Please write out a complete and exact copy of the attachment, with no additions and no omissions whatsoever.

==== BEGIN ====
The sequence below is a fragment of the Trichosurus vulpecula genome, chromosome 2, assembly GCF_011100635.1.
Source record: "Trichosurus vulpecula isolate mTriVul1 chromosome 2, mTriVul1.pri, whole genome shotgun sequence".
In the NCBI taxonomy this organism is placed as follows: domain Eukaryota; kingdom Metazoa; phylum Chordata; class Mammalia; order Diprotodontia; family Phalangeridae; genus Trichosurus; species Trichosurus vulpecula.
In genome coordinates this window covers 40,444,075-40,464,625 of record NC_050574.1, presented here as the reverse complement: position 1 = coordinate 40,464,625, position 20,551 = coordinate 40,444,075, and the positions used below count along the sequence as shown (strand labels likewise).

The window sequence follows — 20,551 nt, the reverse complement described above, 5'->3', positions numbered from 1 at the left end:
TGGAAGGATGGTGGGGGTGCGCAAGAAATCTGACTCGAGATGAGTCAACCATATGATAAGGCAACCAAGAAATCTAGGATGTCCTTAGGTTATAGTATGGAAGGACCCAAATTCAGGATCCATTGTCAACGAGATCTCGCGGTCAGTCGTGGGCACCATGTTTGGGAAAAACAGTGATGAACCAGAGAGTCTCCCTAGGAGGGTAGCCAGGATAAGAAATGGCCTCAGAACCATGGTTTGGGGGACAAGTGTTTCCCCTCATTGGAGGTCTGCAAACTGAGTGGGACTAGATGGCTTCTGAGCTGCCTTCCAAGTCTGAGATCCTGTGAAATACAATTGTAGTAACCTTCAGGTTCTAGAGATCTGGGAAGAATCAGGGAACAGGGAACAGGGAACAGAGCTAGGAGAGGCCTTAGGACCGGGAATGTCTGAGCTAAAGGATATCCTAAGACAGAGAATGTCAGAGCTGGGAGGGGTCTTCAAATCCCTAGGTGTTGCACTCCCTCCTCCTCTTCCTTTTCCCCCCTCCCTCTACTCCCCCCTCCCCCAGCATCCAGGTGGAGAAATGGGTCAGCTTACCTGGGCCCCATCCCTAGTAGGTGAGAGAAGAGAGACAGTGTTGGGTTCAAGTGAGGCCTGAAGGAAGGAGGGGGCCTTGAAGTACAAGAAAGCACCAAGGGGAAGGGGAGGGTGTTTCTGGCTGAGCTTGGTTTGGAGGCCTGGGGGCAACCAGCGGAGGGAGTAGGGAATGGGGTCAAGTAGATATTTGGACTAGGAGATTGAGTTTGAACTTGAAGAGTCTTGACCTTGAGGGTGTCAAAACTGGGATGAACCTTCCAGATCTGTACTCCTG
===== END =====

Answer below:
The sequence below is a fragment of the Trichosurus vulpecula genome, chromosome 2, assembly GCF_011100635.1.
Source record: "Trichosurus vulpecula isolate mTriVul1 chromosome 2, mTriVul1.pri, whole genome shotgun sequence".
In the NCBI taxonomy this organism is placed as follows: domain Eukaryota; kingdom Metazoa; phylum Chordata; class Mammalia; order Diprotodontia; family Phalangeridae; genus Trichosurus; species Trichosurus vulpecula.
In genome coordinates this window covers 40,444,075-40,464,625 of record NC_050574.1, presented here as the reverse complement: position 1 = coordinate 40,464,625, position 20,551 = coordinate 40,444,075, and the positions used below count along the sequence as shown (strand labels likewise).

The window sequence follows — 20,551 nt, the reverse complement described above, 5'->3', positions numbered from 1 at the left end:
TGGAAGGATGGTGGGGGTGCGCAAGAAATCTGACTCGAGATGAGTCAACCATATGATAAGGCAACCAAGAAATCTAGGATGTCCTTAGGTTATAGTATGGAAGGACCCAAATTCAGGATCCATTGTCAACGAGATCTCGCGGTCAGTCGTGGGCACCATGTTTGGGAAAAACAGTGATGAACCAGAGAGTCTCCCTAGGAGGGTAGCCAGGATAAGAAATGGCCTCAGAACCATGGTTTGGGGGACAAGTGTTTCCCCTCATTGGAGGTCTGCAAACTGAGTGGGACTAGATGGCTTCTGAGCTGCCTTCCAAGTCTGAGATCCTGTGAAATACAATTGTAGTAACCTTCAGGTTCTAGAGATCTGGGAAGAATCAGGGAACAGGGAACAGGGAACAGAGCTAGGAGAGGCCTTAGGACCGGGAATGTCTGAGCTAAAGGATATCCTAAGACAGAGAATGTCAGAGCTGGGAGGGGTCTTCAAATCCCTAGGTGTTGCACTCCCTCCTCCTCTTCCTTTTCCCCCCTCCCTCTACTCCCCCCTCCCCCAGCATCCAGGTGGAGAAATGGGTCAGCTTACCTGGGCCCCATCCCTAGTAGGTGAGAGAAGAGAGACAGTGTTGGGTTCAAGTGAGGCCTGAAGGAAGGAGGGGGCCTTGAAGTACAAGAAAGCACCAAGGGGAAGGGGAGGGTGTTTCTGGCTGAGCTTGGTTTGGAGGCCTGGGGGCAACCAGCGGAGGGAGTAGGGAATGGGGTCAAGTAGATATTTGGACTAGGAGATTGAGTTTGAACTTGAAGAGTCTTGACCTTGAGGGTGTCAAAACTGGGATGAACCTTCCAGATCTGTACTCCTG